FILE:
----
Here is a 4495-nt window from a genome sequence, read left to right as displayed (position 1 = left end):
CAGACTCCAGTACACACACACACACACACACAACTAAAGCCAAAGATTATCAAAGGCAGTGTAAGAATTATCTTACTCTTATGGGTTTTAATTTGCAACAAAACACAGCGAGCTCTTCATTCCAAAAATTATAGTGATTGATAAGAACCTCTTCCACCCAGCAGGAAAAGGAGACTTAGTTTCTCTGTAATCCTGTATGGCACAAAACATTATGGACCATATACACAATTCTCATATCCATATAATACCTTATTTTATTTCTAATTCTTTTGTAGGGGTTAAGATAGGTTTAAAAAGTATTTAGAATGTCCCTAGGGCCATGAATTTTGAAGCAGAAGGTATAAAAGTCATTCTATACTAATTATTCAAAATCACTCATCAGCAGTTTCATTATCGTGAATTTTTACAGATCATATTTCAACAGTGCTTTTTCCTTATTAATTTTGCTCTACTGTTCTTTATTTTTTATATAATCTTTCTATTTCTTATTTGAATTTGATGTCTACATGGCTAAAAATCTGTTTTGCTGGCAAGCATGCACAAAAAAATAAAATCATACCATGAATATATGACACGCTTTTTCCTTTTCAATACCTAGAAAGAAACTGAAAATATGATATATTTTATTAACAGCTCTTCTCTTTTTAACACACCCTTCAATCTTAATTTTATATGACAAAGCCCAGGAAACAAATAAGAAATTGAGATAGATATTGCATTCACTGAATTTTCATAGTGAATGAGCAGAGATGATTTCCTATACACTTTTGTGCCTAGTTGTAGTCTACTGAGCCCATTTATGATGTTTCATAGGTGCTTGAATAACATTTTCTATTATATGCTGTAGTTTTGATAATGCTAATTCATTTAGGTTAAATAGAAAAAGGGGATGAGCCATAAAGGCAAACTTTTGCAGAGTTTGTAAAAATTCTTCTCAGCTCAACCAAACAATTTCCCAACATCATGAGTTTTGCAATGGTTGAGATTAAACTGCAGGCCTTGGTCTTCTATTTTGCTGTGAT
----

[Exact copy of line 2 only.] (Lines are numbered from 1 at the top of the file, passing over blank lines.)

CAGACTCCAGTACACACACACACACACACACAACTAAAGCCAAAGATTATCAAAGGCAGTGTAAGAATTATCTTACTCTTATGGGTTTTAATTTGCAACAAAACACAGCGAGCTCTTCATTCCAAAAATTATAGTGATTGATAAGAACCTCTTCCACCCAGCAGGAAAAGGAGACTTAGTTTCTCTGTAATCCTGTATGGCACAAAACATTATGGACCATATACACAATTCTCATATCCATATAATACCTTATTTTATTTCTAATTCTTTTGTAGGGGTTAAGATAGGTTTAAAAAGTATTTAGAATGTCCCTAGGGCCATGAATTTTGAAGCAGAAGGTATAAAAGTCATTCTATACTAATTATTCAAAATCACTCATCAGCAGTTTCATTATCGTGAATTTTTACAGATCATATTTCAACAGTGCTTTTTCCTTATTAATTTTGCTCTACTGTTCTTTATTTTTTATATAATCTTTCTATTTCTTATTTGAATTTGATGTCTACATGGCTAAAAATCTGTTTTGCTGGCAAGCATGCACAAAAAAATAAAATCATACCATGAATATATGACACGCTTTTTCCTTTTCAATACCTAGAAAGAAACTGAAAATATGATATATTTTATTAACAGCTCTTCTCTTTTTAACACACCCTTCAATCTTAATTTTATATGACAAAGCCCAGGAAACAAATAAGAAATTGAGATAGATATTGCATTCACTGAATTTTCATAGTGAATGAGCAGAGATGATTTCCTATACACTTTTGTGCCTAGTTGTAGTCTACTGAGCCCATTTATGATGTTTCATAGGTGCTTGAATAACATTTTCTATTATATGCTGTAGTTTTGATAATGCTAATTCATTTAGGTTAAATAGAAAAAGGGGATGAGCCATAAAGGCAAACTTTTGCAGAGTTTGTAAAAATTCTTCTCAGCTCAACCAAACAATTTCCCAACATCATGAGTTTTGCAATGGTTGAGATTAAACTGCAGGCCTTGGTCTTCTATTTTGCTGTGAT